4472^12 = 63976656348486725806862358322168575784124416

which are the same up to the first 10 significant figures, so a calculator using scientific notation shows them as identical. However they actually differ by

1211886809373872630985912112862690

which is a "near miss" of a million billion billion billion (!).

Yeah, to beat a dead horse, it's kind of like this.

Suppose there's an enormous bag of marbles, and suppose I conjecture that there are no red marbles in the bag. Then I reach into the bag, select a single marble, and show you that it's blue. You would not (should not) be convinced that I have proven my conjecture. I would need to verify that this would happen no matter which marble I drew.

Now suppose there are infinitely many marbles in the bag. Then no matter how many non-red ones I pulled out, one by one, we could never be certain about my conjecture. I would need to find some other, more categorical method of establishing that none of these marbles are red.

If the equation homer had written were true, it would, in this analogy, be the equivalent of someone reaching into the bag and pulling out red marble. This would certainly establish that I was wrong: case closed.

Fermat's theorem basically says that an equation of the form Homer has written cannot be true. But there are infinitely many equations of the form Fermat specified. One can check them one at a time to make sure they're false, but this would never settle the matter. If, on the other hand, one of these equations were found to be true, well then Fermat would have been wrong.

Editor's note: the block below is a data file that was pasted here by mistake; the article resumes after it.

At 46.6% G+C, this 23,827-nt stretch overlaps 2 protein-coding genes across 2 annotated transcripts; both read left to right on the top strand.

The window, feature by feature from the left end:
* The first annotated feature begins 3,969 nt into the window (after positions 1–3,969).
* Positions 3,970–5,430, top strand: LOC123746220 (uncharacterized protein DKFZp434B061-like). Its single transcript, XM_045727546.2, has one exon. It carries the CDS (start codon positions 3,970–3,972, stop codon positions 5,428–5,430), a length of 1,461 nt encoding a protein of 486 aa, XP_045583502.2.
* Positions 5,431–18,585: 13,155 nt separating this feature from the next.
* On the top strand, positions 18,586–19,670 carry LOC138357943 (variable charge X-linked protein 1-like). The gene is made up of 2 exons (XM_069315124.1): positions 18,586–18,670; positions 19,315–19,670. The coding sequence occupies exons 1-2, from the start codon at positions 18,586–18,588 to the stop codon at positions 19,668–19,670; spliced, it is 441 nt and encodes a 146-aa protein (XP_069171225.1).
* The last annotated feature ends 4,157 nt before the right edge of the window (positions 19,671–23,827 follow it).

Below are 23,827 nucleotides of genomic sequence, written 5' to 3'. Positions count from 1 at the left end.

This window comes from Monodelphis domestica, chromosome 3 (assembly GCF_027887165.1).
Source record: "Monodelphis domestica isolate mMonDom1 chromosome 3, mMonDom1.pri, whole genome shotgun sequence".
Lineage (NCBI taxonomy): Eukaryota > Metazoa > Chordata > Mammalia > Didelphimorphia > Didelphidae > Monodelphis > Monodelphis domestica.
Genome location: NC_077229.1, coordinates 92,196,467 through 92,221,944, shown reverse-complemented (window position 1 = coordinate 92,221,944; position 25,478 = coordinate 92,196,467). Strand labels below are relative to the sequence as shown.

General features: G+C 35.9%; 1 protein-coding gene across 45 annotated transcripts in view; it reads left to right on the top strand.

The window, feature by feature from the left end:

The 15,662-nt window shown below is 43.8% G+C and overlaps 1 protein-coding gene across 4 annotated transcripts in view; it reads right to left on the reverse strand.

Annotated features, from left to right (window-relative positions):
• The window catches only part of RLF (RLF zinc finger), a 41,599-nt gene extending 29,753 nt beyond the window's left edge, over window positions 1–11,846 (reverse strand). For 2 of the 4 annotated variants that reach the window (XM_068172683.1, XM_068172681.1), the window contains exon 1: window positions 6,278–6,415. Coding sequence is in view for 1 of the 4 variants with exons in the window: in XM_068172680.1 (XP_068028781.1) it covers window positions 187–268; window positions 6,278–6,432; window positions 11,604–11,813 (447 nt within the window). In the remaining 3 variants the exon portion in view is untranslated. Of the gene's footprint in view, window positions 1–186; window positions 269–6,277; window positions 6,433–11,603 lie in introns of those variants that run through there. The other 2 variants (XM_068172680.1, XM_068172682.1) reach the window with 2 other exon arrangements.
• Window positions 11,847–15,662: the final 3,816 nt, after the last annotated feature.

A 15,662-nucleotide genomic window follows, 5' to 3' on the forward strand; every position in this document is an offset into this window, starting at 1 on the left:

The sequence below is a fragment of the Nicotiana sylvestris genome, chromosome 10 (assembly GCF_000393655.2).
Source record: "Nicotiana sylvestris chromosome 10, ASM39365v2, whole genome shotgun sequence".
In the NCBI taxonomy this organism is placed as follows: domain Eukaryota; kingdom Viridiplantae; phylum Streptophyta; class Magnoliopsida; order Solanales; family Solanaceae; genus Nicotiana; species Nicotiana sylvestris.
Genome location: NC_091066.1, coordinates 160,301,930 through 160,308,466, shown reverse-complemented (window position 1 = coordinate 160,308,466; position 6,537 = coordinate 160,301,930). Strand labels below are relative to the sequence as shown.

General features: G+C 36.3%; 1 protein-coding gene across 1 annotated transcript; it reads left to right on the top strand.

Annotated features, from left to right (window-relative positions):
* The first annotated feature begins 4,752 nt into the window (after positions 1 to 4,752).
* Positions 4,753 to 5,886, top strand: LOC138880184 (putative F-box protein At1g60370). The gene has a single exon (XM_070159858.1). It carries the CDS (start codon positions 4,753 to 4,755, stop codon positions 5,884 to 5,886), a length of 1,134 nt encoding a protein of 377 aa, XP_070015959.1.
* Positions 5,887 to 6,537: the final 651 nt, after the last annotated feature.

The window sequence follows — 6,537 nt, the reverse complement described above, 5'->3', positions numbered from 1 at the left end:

If you want to know about the actual math, don't be scared, look it up! It is not the kind of thing you need a PhD, or even more than a high school education, to understand the premise of. Number theory is kind of like that: simple questions, insanely complicated answers.

Abbot and Costello — 7 X 13 = 28

https://www.youtube.com/watch?v=XnICFjDn97o

Actually, proving and disproving are very much the same thing. Disproving a statement means to prove its negation. What is usually the case, is that many a time a conjecture in math is written as "for all x, something about x". Its negation is only, "there exists an x so that something does not happen". Proving universality is certainly difference to existence.

DOCTOR Who (not Dr. Who).

<3 a whovian

There is a HUUUUuuge difference between proving something & dis-proving it in math.

To prove Fermat's theorem you have to prove a^n + b^n =/= c^n for ALL values of n>2. People have been able to prove it for various specific values of n for quite some time. But the difficulty was to show that for ANY/ALL values of n.

To disprove on the other hand just requires 1 example. (like what Homer showed if it were true)

Why would he only be able to disprove it? This is Mathematics, not science, and while scientists cannot prove things, Mathematicians can.

IF it were true Homer would have "dis-proved" Fermat's theorem,

not proved it.